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John Muir Trail

Day 7 of 22

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Wednesday, July 22nd
Rosalie Lake to Crater Creek
12.9 miles
1780 vertical feet (ascent)
2510 vertical feet (descent)

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GPX File

We were now almost back on schedule. After viewing some peaceful lake reflections in the morning, we were a little delayed in getting started in the morning. Eventually we did get going, but not until 9:50am, which would be our latest start on the trip.

Rosalie Lake reflections

Morning fog on Rosalie Lake

Rosalie Lake reflections

Rosalie Lake reflections

We left camp and then followed the trail along the northern and eastern shores of Rosalie Lake. After crossing the outlet stream and getting sidetracked into some empty campsites, we continued along the trail as it climbed about 250 feet to Gladys Lake. This lake was our original camping goal for the previous day, but it's much smaller than Rosalie Lake and doesn't appear to have as much camping available. So we were glad we had camped at Rosalie.

Gladys Lake

Gladys Lake

Today was mostly clear and we hoped that the rain would finally let up today. After climbing about 100 feet out of the Gladys Lake basin, it was all downhill for a long time - 2200 feet of downhill, in fact. Along the way we stopped at one of the small Trinity Lakes for a food break. From there, the descent was long but pretty easy, without too much in the way of views (it was forested pretty much the whole way).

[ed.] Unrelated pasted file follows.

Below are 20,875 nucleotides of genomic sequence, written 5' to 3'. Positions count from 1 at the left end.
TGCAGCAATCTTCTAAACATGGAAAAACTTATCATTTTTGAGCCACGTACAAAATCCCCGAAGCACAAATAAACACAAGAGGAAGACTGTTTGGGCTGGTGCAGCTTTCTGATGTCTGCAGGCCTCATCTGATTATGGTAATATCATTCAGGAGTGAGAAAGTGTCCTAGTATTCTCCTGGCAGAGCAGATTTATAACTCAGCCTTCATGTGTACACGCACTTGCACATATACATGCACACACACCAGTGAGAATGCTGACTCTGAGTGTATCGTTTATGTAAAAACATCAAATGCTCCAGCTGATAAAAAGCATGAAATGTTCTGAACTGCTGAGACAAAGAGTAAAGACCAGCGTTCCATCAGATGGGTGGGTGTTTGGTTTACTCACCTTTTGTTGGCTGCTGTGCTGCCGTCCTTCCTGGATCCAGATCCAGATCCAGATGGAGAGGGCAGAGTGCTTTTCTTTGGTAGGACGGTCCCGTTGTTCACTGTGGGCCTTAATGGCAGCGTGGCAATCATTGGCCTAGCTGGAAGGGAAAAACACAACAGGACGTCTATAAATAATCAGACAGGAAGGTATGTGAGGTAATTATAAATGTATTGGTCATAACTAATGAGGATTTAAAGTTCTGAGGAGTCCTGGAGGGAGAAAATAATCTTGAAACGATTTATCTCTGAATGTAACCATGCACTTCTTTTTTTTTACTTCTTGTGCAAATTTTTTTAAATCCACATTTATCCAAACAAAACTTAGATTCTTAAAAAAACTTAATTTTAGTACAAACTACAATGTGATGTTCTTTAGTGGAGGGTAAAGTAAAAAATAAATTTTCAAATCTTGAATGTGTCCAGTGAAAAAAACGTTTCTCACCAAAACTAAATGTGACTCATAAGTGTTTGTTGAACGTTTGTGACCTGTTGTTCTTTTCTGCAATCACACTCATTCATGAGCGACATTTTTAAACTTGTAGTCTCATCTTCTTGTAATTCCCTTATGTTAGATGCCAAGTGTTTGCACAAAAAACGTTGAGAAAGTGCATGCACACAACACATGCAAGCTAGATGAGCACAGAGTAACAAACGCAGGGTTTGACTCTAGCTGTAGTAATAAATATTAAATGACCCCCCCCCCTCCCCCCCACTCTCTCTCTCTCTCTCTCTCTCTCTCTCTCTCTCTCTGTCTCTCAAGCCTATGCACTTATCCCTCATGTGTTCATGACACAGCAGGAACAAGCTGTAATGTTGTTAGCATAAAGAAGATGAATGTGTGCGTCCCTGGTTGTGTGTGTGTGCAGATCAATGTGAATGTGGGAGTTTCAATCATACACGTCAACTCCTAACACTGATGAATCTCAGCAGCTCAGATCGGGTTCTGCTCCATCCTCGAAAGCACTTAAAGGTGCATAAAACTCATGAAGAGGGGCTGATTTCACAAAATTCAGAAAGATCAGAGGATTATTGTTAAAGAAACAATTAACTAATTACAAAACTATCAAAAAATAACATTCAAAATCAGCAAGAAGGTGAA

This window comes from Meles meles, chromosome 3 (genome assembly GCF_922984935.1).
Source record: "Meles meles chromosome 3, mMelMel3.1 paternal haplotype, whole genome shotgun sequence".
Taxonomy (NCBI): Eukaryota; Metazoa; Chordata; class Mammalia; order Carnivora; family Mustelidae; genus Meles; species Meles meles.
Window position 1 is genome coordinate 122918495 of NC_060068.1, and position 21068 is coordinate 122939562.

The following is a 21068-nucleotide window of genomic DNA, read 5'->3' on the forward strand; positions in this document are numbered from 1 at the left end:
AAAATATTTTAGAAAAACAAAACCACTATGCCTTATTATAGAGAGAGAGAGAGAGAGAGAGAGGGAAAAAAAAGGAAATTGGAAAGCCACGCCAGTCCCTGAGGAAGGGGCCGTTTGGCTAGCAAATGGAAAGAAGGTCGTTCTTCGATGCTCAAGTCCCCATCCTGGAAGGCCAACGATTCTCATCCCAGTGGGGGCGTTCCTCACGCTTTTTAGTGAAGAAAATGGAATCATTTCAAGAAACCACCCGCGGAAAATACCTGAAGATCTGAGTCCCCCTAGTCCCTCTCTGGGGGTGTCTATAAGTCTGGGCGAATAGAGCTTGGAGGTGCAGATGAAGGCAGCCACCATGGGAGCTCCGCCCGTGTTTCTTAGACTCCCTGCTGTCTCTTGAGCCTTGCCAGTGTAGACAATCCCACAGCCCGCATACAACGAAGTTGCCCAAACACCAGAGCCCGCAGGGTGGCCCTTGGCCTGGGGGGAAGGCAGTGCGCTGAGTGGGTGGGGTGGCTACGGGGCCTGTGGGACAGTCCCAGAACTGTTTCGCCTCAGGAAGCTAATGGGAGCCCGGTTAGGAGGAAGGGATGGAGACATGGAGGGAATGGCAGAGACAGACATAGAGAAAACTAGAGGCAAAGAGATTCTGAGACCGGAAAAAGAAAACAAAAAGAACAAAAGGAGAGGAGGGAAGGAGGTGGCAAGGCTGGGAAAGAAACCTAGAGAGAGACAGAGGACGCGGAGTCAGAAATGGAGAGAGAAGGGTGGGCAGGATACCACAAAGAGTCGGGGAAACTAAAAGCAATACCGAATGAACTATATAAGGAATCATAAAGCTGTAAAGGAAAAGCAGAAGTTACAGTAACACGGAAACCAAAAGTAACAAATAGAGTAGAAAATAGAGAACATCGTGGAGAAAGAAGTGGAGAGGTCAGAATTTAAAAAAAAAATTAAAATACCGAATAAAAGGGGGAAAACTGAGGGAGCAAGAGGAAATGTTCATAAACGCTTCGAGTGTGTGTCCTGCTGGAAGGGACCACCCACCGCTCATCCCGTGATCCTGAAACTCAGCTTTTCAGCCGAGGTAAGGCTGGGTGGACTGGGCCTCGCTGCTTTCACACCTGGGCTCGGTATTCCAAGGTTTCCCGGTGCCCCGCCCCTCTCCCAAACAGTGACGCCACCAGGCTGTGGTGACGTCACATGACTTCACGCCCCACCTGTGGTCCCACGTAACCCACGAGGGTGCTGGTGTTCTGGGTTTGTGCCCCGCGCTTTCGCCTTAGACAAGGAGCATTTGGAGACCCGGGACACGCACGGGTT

One of the Trinity Lakes

After about 1500 feet of descent (from Gladys Lake), we reached Johnston Meadow, then turned left at the intersection. Here the trail levels off for about 0.7 miles, crossing a creek before reaching another intersection and resuming a steep descent.

Around this time the trail breaks out of the forest, providing views of Mammoth Mountain to the east. I had heard that if you can see Mammoth Mountain, you can probably get cell phone reception. Wanting to check the weather, I turned on my phone and indeed got signal. Chance of rain today, but clearing starting tomorrow (and clear for the next several days). I also sent a message to let our resupply friends know we were on schedule.